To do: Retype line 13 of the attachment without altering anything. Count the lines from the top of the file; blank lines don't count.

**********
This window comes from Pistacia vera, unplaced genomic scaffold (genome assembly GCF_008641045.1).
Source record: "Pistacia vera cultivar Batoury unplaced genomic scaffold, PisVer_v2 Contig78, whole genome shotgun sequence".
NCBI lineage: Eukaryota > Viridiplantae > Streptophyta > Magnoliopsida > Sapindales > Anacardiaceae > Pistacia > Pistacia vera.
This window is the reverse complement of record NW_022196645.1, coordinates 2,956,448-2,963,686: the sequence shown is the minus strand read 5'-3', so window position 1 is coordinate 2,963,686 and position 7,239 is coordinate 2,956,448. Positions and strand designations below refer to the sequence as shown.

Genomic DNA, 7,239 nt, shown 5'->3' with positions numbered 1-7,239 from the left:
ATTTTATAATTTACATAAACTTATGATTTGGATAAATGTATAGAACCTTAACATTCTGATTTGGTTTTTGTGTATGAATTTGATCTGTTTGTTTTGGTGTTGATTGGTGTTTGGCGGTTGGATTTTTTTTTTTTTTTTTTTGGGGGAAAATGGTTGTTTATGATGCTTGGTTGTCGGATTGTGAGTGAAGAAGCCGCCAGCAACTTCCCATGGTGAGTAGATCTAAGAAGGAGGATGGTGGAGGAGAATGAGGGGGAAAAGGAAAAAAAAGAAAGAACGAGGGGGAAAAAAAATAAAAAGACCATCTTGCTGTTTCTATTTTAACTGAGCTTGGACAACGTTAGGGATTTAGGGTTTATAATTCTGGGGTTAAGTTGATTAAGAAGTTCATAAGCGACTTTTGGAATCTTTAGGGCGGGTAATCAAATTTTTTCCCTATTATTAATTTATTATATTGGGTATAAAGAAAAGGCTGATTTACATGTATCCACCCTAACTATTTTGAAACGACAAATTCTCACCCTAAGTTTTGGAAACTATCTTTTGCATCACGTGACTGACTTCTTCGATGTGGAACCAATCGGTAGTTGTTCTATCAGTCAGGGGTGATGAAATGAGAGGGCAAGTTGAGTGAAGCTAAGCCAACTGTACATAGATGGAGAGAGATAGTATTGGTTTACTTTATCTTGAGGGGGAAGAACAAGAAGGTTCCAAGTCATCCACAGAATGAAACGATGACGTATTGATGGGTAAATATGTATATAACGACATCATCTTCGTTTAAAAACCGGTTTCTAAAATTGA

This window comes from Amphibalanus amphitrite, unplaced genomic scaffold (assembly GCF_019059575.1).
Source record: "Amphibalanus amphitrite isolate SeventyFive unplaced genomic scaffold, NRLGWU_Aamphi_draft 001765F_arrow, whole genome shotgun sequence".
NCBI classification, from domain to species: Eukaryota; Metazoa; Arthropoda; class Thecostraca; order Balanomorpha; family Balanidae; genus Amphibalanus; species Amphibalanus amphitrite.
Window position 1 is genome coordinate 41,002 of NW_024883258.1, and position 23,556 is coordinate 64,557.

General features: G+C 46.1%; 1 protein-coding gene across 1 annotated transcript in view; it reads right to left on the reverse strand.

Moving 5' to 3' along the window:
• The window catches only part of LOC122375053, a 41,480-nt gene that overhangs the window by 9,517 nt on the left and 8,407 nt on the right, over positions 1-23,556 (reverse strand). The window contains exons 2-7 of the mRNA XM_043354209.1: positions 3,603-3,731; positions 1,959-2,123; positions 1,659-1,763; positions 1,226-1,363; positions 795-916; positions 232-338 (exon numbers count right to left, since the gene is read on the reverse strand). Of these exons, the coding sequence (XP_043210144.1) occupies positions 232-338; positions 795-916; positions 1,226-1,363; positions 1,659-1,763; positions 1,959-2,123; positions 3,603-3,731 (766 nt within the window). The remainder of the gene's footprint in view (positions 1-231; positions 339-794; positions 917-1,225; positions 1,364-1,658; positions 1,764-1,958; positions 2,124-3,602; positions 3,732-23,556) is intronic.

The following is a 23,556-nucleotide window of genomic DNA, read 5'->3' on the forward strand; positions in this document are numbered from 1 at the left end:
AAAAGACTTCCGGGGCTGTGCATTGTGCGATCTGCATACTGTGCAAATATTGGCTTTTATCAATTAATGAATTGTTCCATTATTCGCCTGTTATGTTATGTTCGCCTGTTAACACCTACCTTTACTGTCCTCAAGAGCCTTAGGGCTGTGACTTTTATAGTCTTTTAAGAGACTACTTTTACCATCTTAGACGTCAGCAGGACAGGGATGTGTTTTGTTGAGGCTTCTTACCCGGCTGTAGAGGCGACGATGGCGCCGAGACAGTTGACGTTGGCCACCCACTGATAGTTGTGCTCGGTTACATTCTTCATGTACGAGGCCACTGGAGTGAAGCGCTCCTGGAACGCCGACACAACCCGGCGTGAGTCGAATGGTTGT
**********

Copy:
• The window catches only part of LOC122375053, a 41,480-nt gene that overhangs the window by 9,517 nt on the left and 8,407 nt on the right, over positions 1-23,556 (reverse strand). The window contains exons 2-7 of the mRNA XM_043354209.1: positions 3,603-3,731; positions 1,959-2,123; positions 1,659-1,763; positions 1,226-1,363; positions 795-916; positions 232-338 (exon numbers count right to left, since the gene is read on the reverse strand). Of these exons, the coding sequence (XP_043210144.1) occupies positions 232-338; positions 795-916; positions 1,226-1,363; positions 1,659-1,763; positions 1,959-2,123; positions 3,603-3,731 (766 nt within the window). The remainder of the gene's footprint in view (positions 1-231; positions 339-794; positions 917-1,225; positions 1,364-1,658; positions 1,764-1,958; positions 2,124-3,602; positions 3,732-23,556) is intronic.